Duke Study Boosts Cellulosic

A comprehensive Duke University-led study reaffirms the decision by North Carolina scientific and policy leaders to focus a statewide effort on developing ethanol from cellulosic sources rather than corn.

The report said that cellulosic species, such as switchgrass, are a better option for curbing emissions than corn because they don't require annual replowing and planting. In contrast, a single planting of cellulosic species will continue growing and producing for years while trapping more carbon in the soil.

However, the report noted that a cost-effective technology to convert cellulosics to ethanol may be years away. So the Duke team contrasted today's production practices for corn-based ethanol with what will be possible after the year 2023 for cellulosic-based ethanol.

By analyzing 142 different soil studies, the researchers found that conventional corn farming can remove 30 to 50 percent of the carbon stored in the soil. In contrast, cellulosic ethanol production entails mowing plants as they grow -- often on land that is already in conservation reserve. That, their analysis found, can ultimately increase soil carbon levels between 30 to 50 percent instead of reducing them.

As part of its analysis, the Duke team calculated how corn-for-ethanol and cellulosic-for-ethanol production -- both now and in the future -- would compare with agricultural set-asides. Those comparisons were expressed in economic terms with a standard financial accounting tool called "net present value."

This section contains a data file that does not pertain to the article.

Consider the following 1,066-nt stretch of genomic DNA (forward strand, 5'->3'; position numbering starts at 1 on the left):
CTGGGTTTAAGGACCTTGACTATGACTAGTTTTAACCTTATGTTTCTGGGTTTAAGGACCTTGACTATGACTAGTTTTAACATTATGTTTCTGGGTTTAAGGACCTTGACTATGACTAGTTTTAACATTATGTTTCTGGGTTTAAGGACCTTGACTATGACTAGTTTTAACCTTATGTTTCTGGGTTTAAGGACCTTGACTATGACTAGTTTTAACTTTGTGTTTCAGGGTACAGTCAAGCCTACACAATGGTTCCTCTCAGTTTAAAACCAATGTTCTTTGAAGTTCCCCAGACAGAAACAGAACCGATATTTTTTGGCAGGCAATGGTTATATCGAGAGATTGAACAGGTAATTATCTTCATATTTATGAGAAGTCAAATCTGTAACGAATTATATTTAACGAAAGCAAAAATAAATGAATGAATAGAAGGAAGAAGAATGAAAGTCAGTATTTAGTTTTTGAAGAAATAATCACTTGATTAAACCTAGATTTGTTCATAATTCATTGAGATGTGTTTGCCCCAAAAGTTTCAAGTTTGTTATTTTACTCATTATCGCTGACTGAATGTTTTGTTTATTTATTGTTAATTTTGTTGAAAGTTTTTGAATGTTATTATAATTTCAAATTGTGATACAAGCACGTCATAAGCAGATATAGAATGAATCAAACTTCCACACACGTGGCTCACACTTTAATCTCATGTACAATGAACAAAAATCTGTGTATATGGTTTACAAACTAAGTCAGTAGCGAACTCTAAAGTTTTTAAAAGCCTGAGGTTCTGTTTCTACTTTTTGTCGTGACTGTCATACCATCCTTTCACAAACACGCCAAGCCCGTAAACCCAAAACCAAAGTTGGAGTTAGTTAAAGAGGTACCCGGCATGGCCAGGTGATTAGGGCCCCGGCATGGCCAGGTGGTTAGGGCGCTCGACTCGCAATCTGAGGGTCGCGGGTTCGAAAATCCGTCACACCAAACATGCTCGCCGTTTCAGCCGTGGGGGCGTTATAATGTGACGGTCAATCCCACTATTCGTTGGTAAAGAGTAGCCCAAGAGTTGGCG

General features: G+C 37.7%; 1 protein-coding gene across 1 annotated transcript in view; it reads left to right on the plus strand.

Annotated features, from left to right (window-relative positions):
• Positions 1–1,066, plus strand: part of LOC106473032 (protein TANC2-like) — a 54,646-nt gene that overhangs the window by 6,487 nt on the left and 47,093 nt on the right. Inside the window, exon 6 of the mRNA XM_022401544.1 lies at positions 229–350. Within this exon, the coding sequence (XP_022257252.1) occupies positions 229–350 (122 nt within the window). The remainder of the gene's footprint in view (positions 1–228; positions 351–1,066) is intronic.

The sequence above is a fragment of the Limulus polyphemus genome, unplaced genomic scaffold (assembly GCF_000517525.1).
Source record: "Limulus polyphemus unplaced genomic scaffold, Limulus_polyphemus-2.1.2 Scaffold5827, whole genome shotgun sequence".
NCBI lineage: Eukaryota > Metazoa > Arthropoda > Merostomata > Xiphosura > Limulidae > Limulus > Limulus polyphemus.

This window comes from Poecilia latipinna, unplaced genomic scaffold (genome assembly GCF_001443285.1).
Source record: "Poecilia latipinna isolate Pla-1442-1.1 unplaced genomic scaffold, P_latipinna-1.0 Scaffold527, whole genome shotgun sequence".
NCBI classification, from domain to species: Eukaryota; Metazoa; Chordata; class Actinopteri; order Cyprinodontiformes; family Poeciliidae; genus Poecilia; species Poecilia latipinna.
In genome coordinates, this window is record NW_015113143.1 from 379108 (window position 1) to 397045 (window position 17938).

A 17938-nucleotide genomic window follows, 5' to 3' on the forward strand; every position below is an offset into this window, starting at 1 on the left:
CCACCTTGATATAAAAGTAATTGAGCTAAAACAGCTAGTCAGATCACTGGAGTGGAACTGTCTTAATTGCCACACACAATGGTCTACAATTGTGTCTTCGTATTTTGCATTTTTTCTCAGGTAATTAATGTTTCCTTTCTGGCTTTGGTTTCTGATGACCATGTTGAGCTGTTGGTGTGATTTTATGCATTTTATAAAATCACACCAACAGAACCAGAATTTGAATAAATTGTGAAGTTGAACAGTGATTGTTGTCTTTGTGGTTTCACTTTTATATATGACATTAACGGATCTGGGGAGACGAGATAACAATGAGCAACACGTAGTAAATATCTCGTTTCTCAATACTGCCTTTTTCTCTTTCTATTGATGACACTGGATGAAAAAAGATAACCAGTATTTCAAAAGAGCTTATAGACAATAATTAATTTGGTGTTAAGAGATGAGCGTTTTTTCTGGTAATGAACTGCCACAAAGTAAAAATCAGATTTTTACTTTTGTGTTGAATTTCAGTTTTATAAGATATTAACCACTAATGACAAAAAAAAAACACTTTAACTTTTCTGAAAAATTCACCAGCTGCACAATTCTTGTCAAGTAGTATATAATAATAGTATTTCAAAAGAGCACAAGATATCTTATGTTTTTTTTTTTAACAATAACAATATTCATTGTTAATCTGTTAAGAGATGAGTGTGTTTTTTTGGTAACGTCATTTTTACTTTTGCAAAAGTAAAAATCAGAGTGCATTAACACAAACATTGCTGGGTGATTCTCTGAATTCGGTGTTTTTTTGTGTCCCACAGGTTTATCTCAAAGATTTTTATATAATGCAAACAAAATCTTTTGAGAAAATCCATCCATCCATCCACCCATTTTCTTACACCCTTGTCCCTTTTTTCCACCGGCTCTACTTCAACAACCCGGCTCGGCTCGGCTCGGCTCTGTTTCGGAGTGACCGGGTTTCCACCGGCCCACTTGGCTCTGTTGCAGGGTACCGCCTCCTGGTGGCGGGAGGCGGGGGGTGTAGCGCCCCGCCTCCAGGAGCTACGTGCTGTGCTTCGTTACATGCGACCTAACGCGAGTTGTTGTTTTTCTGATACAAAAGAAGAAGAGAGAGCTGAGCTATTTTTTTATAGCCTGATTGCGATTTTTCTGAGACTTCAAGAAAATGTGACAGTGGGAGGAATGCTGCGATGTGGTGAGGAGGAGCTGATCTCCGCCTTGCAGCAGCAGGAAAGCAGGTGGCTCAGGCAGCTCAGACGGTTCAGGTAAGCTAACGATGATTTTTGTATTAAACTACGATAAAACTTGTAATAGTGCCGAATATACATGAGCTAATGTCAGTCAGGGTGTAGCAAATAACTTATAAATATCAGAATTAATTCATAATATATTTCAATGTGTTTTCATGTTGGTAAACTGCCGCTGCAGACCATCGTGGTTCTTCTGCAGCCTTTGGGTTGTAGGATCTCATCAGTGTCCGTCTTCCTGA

For now, setting aside acreage and letting it return to native vegetation was rated the best way to reduce greenhouse gas emissions, outweighing the results of corn-ethanol production over the first 48 years. However, "once commercially available, cellulosic ethanol produced in set-aside grasslands should provide the most efficient tool for greenhouse gas reduction of any scenario we examined," the researchers added.

The worst strategy for reducing carbon dioxide emissions is to plant corn-for-ethanol on land that was previously designated as set aside -- a practice included in current federal efforts to ramp up biofuel production, the study found. That would remove a lot of soil carbon, which would escape into the atmosphere as CO2, the researchers found.

Read the full news release

Mon, 03/02/2009 - 05:00